Commonly Asked Questions
Are there any important deadlines for workers’ compensation cases?
Yes – there are several important deadlines to consider. First, while an injured worker has up to 120 days maximum to report a work-related injury, the employee should report the claim/case immediately where possible. That triggers the employer’s responsibility under the Pennsylvania Workers’ Compensation Act to complete an investigation into the case and decide on whether the claim will be accepted within 21 days thereafter. From there, a Bureau document must be issued depending on the results and outcome of the investigation. Options include – a denial of the claim, accepting the claim for wage loss and medical on a temporary or permanent basis, and accepting the claim for medical on a temporary or permanent basis.
If the case is accepted on a temporary basis, the employer has a period of not more than 90 days from the date of “disability,” which means when the employee began to miss time from work due to the injury, in order to either a) accept full responsibility for the case or b) decide that the case should be denied.
Other important deadlines associated with a workers’ compensation claim include the three-year statute of limitations and a similar three-year limit on the employee’s ability to “challenge” the way in which a case is accepted and described after benefits have been paid.
Each case is unique in its own right and the particular facts and circumstances of your case may very well implicate other deadlines or time limits, making it critical that you speak with an experienced attorney at the earliest possible point in your case.
How long does it take to get a result in a workers’ compensation case if litigation is required?
To make a long story short, a litigated matter can easily take 9-12 months from start to finish in order to reach a Decision point from a Workers’ Compensation Judge. During that period of time, it is likely that multiple hearings, depositions and a mediation will be held. As such, it is easy to see how the litigation process is costly both from a financial and emotional perspective as well as fraught with uncertainty. With that said, litigation is a necessary part of the process in many cases.
Fortunately, the workers’ compensation system in Pennsylvania provides for both “mandatory” (Judge-required) and “voluntary” (scheduled at the request of the parties) mediation processes. Mediations are designed to present the parties with an alternative to litigation – settlement and resolution of differences. This process allows both sides to move forward and move on, and also to put the matter behind them once and for all. There are many different ways in which a settlement can be structured, and many different factors to consider, which is why it is again critical to speak with an experienced attorney during this process.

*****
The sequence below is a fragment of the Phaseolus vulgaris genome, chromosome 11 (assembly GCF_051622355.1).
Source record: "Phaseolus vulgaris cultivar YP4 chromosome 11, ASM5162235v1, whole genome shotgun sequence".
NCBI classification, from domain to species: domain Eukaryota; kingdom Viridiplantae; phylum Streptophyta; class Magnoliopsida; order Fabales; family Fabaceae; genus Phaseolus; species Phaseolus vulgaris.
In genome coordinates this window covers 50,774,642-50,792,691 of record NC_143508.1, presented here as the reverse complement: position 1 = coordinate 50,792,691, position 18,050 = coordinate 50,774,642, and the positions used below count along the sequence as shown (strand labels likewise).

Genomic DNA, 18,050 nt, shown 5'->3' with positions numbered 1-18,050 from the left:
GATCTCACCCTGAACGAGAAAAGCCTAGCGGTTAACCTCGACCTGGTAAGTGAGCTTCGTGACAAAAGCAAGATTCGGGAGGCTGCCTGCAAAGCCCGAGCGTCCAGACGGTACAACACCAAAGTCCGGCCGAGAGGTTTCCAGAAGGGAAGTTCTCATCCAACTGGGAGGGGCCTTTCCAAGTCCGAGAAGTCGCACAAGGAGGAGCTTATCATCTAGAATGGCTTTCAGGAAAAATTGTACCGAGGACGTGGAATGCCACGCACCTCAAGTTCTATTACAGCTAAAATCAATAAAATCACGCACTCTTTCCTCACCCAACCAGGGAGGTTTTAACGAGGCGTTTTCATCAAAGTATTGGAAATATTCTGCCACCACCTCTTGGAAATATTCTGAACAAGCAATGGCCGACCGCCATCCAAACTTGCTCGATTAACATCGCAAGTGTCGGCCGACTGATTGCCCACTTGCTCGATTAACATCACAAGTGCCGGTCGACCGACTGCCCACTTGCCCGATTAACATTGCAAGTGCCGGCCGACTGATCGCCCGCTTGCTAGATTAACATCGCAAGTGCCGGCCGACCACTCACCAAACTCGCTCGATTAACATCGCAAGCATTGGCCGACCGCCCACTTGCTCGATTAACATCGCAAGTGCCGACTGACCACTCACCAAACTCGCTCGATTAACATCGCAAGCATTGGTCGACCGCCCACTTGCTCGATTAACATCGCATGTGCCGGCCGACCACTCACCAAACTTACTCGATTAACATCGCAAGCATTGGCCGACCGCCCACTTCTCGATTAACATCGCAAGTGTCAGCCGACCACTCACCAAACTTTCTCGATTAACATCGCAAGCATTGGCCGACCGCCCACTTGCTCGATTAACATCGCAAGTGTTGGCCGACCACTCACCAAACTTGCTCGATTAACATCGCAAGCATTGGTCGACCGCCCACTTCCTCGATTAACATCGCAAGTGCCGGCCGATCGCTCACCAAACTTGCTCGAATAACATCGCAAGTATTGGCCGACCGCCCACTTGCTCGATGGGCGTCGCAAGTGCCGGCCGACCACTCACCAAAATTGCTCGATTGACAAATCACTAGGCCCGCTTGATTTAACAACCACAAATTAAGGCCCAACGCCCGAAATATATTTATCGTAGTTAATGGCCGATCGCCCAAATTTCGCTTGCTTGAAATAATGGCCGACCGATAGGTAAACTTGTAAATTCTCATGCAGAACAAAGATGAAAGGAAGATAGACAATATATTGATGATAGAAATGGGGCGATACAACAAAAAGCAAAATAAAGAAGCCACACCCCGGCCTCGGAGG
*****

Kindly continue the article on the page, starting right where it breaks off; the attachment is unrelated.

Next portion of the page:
What is wrongful termination?
Wrongful termination is an often-used but less-often-understood term in Pennsylvania law. This term is not applicable to every situation or circumstance where the employee believes that he or she was treated poorly. Rather, it is a specific type of legal action that can be pursued where the employer took disciplinary action, including termination, against an employee that was “against public policy” or in violation of the employee’s protected activity. Examples of this can include an employer taking action against an employee because he/she had or reported a work injury, and also where an employer takes action against an employee because of the employee’s efforts to unionize.
Wrongful termination is, however, difficult to prove in court. This is because an employee must show not only that the outcome for him or her was unfavorable but also that the employer intended to or was motivated to take the disciplinary action because of the employee’s protected conduct or behavior. Whether you are pursuing or defending this type of action, it is critical to hire legal counsel who is not only well-versed in the law but also capable of guiding you through the process to the desired outcome.
What does “at-will” employment mean?
Under Pennsylvania law, unless there is a written contract between the Employer and the Employee, all employment is “at-will.” In a nutshell, this means that either side can separate from the other with or without cause, and for any reason, at any time. The only caveat is that the reason for separation may not be an “illegal” reason, such as discriminatory or otherwise violative of the law regarding the employer/employee relationship. While employers often “require” a two-week or longer notice period should an employee decide to separate, this is not a law and is not enforceable otherwise.
Pennsylvania’s strong preference for “at-will” employment can make any dispute or litigated matter in the employment law arena challenging for both sides. Knowing how to structure your case to get the best possible outcome in light of this legal principle is something that only an experienced attorney would be able to guide you through.